Open-ended questions allow the interviewee to explore different aspects of the subject so that a more complete and valid picture emerges, without any sense of the respondent trying to guess what the interviewer wishes to hear. Some of the tape-recorded interviews were over an hour long as the approach at times made respondents delve into long narratives. As Mishler (1986) points out, narratives move interviews beyond question and answer formats by bringing out the more deep-seated problems and insights of the informants. By allowing informants to elaborate and encouraging them to extend their responses, they are empowered to put forth their own views. Riesman (1993) also recommends the use of open-ended questions and less structured questions in eliciting narratives.
Burns (1999 p. 131) argues that the open-ended types of questions are especially valuable where the aim is to explore informants' 'perceptions, beliefs or opinions and to provide opportunities for unforeseen responses or for those which are richer and more detailed than responses obtainable through fixed choice questioning.' The open-ended questions also allowed respondents to offer unrestricted spontaneous expressions to help 'gather authentic understanding' of the experiences and viewpoints of the participants (Silverman, 1993 p. 10).
The researcher visited each of the four hospitals at least for six days throughout December 2004 and January 2005. Interviews were conducted during these visits. During the interviews, the researcher managed to elicit much more pertinent information regarding the operations of these institutions than I would ever have had, had straightforward objective questions been prepared in advance. This was achieved by embedding story prompts while probing into what would otherwise have been politically sensitive topics. It is my considered opinion that these helped to create awareness of responsibility in the informants as well as letting them know that what they had to say about their experience and personal history was valuable and important.
At various times during the fieldwork, the researcher did arrive at the selected hospitals before the opening times and joined the often-long queues of patients waiting for attention. It is through the casual conversations with the patients that I was able at times to steer conversations to enable me to gain some insights into the operations of the hospitals and the expectations of patients. During these conversations, the researcher would often begin with the topical issues of the day before turning to issues and events around the hospital. While this kind of data capture was not originally envisioned for my research, the tit-bits of information captured was truly useful in many instances when the researcher later had to interview medical officers as well as nurses.
Survey Questions on Trust
Let the reader keep in mind that in this paper, we are presuming established cognitive categories of ethnicity, which influence people's conduct in a deliberate manner. As theories of multiculturalism show, the existence of diverse ethno-cultural groupings need not undermine efforts in public reasoning, i.e. Kant's precursor to good governance. To begin with, how do we ensure that Kenyans see bureaucrats purely as civil servants and not as, prejudicially, Kikuyu or Luo. It may be amusing but the fact of the matter is that whenever any of the local notables refer to their personal physicians, it often turns out that such people are from their home regions (read ethnic community) or an expatriate. How then do such mind-sets interact with the good governance discourse? We are concerned with this question here because the underlying assumption of good governance is what Rawls (1987) calls an overlapping consensus based on a purely political conception of social justice and development, leaving aside comprehensive worldviews (moral, philosophical, religious views and so on) of the particular ethno-cultural groupings involved in such public reasoning/deliberation. These and other pertinent questions will be discussed in this section and in the rest of the paper especially about the respondents' answers as summarized in Table 1-1.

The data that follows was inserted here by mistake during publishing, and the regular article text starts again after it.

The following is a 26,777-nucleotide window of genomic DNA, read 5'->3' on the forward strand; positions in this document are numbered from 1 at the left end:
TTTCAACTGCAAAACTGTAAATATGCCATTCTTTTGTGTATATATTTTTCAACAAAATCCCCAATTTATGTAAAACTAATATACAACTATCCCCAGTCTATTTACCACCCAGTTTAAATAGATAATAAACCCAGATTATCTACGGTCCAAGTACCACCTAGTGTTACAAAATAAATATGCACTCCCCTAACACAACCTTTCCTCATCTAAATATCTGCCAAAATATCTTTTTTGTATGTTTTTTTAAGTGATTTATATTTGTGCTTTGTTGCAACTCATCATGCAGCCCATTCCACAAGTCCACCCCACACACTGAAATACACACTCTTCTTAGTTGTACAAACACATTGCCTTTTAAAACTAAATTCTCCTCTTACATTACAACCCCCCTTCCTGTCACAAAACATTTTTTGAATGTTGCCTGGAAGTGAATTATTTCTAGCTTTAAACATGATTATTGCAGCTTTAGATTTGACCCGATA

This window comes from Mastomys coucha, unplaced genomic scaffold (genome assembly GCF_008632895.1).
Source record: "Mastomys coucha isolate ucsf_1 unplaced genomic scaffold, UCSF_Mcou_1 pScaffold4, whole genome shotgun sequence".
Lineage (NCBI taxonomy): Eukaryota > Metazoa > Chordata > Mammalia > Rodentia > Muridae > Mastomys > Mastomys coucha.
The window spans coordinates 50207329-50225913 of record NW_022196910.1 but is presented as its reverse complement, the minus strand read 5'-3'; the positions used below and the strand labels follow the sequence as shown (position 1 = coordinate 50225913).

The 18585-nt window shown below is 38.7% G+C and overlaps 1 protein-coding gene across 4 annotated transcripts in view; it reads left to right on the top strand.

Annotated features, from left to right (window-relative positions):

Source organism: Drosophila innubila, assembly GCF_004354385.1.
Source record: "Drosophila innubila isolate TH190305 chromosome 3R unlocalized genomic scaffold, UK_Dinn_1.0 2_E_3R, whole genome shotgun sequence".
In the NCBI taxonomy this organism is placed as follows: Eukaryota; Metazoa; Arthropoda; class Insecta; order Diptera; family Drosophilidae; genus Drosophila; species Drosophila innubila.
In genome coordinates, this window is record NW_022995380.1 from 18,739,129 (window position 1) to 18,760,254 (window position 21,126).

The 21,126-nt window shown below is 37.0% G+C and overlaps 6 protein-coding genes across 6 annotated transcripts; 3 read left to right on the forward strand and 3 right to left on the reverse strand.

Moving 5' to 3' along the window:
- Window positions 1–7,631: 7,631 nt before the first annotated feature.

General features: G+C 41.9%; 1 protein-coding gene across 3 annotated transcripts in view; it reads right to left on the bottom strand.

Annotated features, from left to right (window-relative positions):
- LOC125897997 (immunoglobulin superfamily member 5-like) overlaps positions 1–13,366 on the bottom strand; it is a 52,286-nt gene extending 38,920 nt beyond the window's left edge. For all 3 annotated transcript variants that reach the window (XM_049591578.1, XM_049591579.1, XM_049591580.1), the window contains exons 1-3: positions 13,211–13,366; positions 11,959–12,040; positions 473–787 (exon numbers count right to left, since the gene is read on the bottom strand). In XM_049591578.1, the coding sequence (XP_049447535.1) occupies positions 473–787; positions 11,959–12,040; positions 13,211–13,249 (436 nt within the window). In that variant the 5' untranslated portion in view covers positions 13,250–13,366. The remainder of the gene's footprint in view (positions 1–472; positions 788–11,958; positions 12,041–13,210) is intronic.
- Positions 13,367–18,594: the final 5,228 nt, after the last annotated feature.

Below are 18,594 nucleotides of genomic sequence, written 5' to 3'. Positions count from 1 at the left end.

While the task is for the government to address the serious challenge of increasing access to health care and improving the quality of care Kenyans receive, it should be borne in mind that whatever interventions are put in place will be impacted on by the undercurrents of ethnicity and distrust as introduced above. Thus, the challenge must be broadened to include the development and training of culturally competent providers just like, say, the United States of America government has tried to do especially regarding minority access to health care (see, for instance, Kennedy, 2005).
The researcher formulated nine questions regarding trust that respondents were expected to answer one way or the other. The most common question that one frequently meets in the literature and instruments designed to elicit the level of trust in a community was included in the questionnaire as question number ten. The question is often expressed as: Do you feel that most people can be trusted? This question is often predicated in the widely accepted belief that, as human beings, we normally tend to trust only the people we believe trust us in return. This lack of trust or the presence thereof is what gives rise to the agency problems tackled in game theories. For this reason, the researcher felt compelled to include the question here.